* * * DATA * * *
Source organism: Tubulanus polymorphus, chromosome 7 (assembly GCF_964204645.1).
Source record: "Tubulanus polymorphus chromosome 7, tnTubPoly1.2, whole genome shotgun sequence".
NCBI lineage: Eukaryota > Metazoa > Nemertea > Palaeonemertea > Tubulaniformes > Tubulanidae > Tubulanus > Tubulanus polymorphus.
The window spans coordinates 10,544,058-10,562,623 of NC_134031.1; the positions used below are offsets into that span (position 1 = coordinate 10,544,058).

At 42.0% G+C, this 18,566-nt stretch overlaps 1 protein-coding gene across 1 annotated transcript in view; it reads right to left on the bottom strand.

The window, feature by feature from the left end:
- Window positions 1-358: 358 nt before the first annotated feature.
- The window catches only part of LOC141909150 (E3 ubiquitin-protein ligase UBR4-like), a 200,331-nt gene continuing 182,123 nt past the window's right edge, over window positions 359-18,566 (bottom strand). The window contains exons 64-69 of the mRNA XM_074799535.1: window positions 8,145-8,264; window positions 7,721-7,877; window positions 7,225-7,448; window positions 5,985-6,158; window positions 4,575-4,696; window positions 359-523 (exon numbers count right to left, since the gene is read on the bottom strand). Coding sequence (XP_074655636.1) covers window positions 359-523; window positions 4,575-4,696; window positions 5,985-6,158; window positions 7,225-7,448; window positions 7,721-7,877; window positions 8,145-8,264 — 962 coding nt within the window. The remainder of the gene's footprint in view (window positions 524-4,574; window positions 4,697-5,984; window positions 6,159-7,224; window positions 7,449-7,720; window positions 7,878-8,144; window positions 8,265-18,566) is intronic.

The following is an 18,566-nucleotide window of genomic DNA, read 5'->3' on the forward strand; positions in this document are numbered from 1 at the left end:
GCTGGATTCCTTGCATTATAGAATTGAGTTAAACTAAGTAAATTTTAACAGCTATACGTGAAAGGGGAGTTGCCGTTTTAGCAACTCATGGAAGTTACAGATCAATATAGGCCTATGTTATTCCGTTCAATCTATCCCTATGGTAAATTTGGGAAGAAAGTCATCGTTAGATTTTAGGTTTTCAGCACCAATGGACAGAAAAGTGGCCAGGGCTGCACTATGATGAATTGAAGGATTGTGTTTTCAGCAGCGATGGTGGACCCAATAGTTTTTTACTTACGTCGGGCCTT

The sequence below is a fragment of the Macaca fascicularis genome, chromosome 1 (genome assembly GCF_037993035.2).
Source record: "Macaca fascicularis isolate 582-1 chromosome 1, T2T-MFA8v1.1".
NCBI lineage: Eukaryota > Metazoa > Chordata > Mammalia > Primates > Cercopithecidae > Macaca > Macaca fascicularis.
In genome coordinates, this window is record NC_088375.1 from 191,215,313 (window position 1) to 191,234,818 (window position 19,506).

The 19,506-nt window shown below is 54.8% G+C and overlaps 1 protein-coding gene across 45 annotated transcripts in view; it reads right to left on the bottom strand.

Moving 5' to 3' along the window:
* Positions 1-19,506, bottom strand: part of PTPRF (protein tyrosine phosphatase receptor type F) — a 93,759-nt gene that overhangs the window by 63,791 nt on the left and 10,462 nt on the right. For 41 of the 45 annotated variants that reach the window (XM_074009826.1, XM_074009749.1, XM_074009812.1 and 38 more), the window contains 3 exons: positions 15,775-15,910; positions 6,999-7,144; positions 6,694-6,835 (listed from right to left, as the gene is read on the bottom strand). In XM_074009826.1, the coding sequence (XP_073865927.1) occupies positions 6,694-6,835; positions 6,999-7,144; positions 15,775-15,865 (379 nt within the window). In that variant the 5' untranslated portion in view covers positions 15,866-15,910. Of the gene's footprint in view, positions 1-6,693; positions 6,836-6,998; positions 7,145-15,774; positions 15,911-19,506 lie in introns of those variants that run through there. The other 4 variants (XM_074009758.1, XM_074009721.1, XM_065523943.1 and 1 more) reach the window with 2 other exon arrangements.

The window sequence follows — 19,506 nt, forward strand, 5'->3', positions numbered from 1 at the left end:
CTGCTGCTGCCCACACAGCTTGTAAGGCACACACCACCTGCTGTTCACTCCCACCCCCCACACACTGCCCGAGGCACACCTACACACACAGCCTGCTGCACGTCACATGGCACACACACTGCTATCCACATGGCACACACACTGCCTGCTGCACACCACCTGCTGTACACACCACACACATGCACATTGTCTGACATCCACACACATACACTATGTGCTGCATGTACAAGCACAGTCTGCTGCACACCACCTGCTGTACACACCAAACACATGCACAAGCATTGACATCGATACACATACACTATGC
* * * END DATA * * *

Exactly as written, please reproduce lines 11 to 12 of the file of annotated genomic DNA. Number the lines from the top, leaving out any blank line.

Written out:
The sequence below is a fragment of the Macaca fascicularis genome, chromosome 1 (genome assembly GCF_037993035.2).
Source record: "Macaca fascicularis isolate 582-1 chromosome 1, T2T-MFA8v1.1".